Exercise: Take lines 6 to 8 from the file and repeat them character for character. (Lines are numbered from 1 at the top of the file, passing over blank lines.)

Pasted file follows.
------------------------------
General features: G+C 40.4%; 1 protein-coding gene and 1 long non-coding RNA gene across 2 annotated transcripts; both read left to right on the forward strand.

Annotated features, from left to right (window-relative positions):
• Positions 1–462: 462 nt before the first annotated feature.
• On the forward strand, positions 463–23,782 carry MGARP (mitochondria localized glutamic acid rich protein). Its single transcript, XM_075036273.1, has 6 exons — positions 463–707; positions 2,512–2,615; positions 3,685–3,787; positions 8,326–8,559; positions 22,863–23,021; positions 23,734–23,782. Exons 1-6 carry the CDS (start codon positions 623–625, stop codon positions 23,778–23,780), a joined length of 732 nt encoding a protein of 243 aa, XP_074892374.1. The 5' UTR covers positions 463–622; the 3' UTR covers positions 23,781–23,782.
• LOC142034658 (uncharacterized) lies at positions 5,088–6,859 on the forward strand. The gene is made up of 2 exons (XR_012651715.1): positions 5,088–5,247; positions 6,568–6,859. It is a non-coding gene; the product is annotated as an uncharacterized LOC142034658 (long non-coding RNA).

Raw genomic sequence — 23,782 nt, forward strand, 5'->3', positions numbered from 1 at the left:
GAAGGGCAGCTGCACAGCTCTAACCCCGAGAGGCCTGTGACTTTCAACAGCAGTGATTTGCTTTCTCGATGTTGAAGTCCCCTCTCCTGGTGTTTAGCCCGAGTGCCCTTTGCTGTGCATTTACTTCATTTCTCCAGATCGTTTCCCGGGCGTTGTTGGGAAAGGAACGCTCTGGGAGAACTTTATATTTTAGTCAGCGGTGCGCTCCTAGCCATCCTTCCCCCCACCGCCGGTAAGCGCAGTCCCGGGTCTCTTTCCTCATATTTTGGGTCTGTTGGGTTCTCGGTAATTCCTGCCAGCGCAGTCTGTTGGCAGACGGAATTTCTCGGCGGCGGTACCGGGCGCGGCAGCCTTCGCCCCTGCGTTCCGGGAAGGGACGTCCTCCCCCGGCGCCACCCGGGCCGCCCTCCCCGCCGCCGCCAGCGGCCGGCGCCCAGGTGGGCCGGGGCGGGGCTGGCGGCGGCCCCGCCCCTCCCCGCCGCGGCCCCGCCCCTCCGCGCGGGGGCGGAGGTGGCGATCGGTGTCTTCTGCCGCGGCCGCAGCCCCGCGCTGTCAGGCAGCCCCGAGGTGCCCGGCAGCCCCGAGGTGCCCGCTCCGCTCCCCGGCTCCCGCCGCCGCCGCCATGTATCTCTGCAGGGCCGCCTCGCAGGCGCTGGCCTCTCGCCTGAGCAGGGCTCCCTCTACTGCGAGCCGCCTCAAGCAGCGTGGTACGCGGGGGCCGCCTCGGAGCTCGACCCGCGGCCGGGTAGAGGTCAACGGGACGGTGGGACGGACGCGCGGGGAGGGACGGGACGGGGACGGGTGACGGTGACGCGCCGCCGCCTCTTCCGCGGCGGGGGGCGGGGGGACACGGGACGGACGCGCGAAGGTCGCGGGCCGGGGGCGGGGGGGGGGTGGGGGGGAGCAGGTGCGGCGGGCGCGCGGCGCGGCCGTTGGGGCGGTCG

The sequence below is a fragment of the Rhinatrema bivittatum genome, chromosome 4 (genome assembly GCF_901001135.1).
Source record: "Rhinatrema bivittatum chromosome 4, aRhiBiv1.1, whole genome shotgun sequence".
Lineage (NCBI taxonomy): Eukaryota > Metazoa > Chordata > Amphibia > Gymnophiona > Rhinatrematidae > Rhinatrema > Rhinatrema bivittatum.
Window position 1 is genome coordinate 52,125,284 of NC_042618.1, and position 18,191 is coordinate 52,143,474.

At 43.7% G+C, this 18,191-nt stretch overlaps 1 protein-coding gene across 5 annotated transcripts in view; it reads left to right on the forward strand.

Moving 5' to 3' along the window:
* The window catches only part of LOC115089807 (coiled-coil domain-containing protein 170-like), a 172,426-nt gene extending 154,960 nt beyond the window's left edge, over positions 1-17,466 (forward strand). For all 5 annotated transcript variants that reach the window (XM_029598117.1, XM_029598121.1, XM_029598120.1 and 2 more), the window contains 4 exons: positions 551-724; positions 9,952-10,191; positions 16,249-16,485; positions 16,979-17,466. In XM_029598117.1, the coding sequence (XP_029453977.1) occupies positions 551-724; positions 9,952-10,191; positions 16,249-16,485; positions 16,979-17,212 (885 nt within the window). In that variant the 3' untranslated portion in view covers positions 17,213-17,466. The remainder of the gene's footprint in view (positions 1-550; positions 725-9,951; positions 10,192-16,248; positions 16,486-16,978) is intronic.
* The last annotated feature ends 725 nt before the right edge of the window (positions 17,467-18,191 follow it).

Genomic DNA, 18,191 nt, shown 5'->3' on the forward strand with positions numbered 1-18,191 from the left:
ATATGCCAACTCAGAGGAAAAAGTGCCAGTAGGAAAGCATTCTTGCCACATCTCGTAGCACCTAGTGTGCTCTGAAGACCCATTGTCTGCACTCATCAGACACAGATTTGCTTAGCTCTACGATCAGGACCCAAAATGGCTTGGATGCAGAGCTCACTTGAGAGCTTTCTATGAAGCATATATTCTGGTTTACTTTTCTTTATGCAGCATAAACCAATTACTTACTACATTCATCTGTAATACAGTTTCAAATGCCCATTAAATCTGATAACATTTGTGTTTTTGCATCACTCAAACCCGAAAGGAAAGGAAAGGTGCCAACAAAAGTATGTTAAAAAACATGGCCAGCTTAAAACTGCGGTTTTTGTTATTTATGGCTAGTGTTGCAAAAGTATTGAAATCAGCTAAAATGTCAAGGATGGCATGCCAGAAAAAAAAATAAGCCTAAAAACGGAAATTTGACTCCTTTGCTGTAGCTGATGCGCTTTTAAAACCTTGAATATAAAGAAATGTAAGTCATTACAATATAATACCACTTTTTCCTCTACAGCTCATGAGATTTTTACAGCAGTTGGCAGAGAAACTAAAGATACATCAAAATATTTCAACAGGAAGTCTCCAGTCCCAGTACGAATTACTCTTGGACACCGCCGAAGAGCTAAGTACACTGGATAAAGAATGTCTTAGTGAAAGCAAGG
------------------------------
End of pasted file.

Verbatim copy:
Raw genomic sequence — 23,782 nt, forward strand, 5'->3', positions numbered from 1 at the left:
GAAGGGCAGCTGCACAGCTCTAACCCCGAGAGGCCTGTGACTTTCAACAGCAGTGATTTGCTTTCTCGATGTTGAAGTCCCCTCTCCTGGTGTTTAGCCCGAGTGCCCTTTGCTGTGCATTTACTTCATTTCTCCAGATCGTTTCCCGGGCGTTGTTGGGAAAGGAACGCTCTGGGAGAACTTTATATTTTAGTCAGCGGTGCGCTCCTAGCCATCCTTCCCCCCACCGCCGGTAAGCGCAGTCCCGGGTCTCTTTCCTCATATTTTGGGTCTGTTGGGTTCTCGGTAATTCCTGCCAGCGCAGTCTGTTGGCAGACGGAATTTCTCGGCGGCGGTACCGGGCGCGGCAGCCTTCGCCCCTGCGTTCCGGGAAGGGACGTCCTCCCCCGGCGCCACCCGGGCCGCCCTCCCCGCCGCCGCCAGCGGCCGGCGCCCAGGTGGGCCGGGGCGGGGCTGGCGGCGGCCCCGCCCCTCCCCGCCGCGGCCCCGCCCCTCCGCGCGGGGGCGGAGGTGGCGATCGGTGTCTTCTGCCGCGGCCGCAGCCCCGCGCTGTCAGGCAGCCCCGAGGTGCCCGGCAGCCCCGAGGTGCCCGCTCCGCTCCCCGGCTCCCGCCGCCGCCGCCATGTATCTCTGCAGGGCCGCCTCGCAGGCGCTGGCCTCTCGCCTGAGCAGGGCTCCCTCTACTGCGAGCCGCCTCAAGCAGCGTGGTACGCGGGGGCCGCCTCGGAGCTCGACCCGCGGCCGGGTAGAGGTCAACGGGACGGTGGGACGGACGCGCGGGGAGGGACGGGACGGGGACGGGTGACGGTGACGCGCCGCCGCCTCTTCCGCGGCGGGGGGCGGGGGGACACGGGACGGACGCGCGAAGGTCGCGGGCCGGGGGCGGGGGGGGGGTGGGGGGGAGCAGGTGCGGCGGGCGCGCGGCGCGGCCGTTGGGGCGGTCG

The sequence below is a fragment of the Rhinatrema bivittatum genome, chromosome 4 (genome assembly GCF_901001135.1).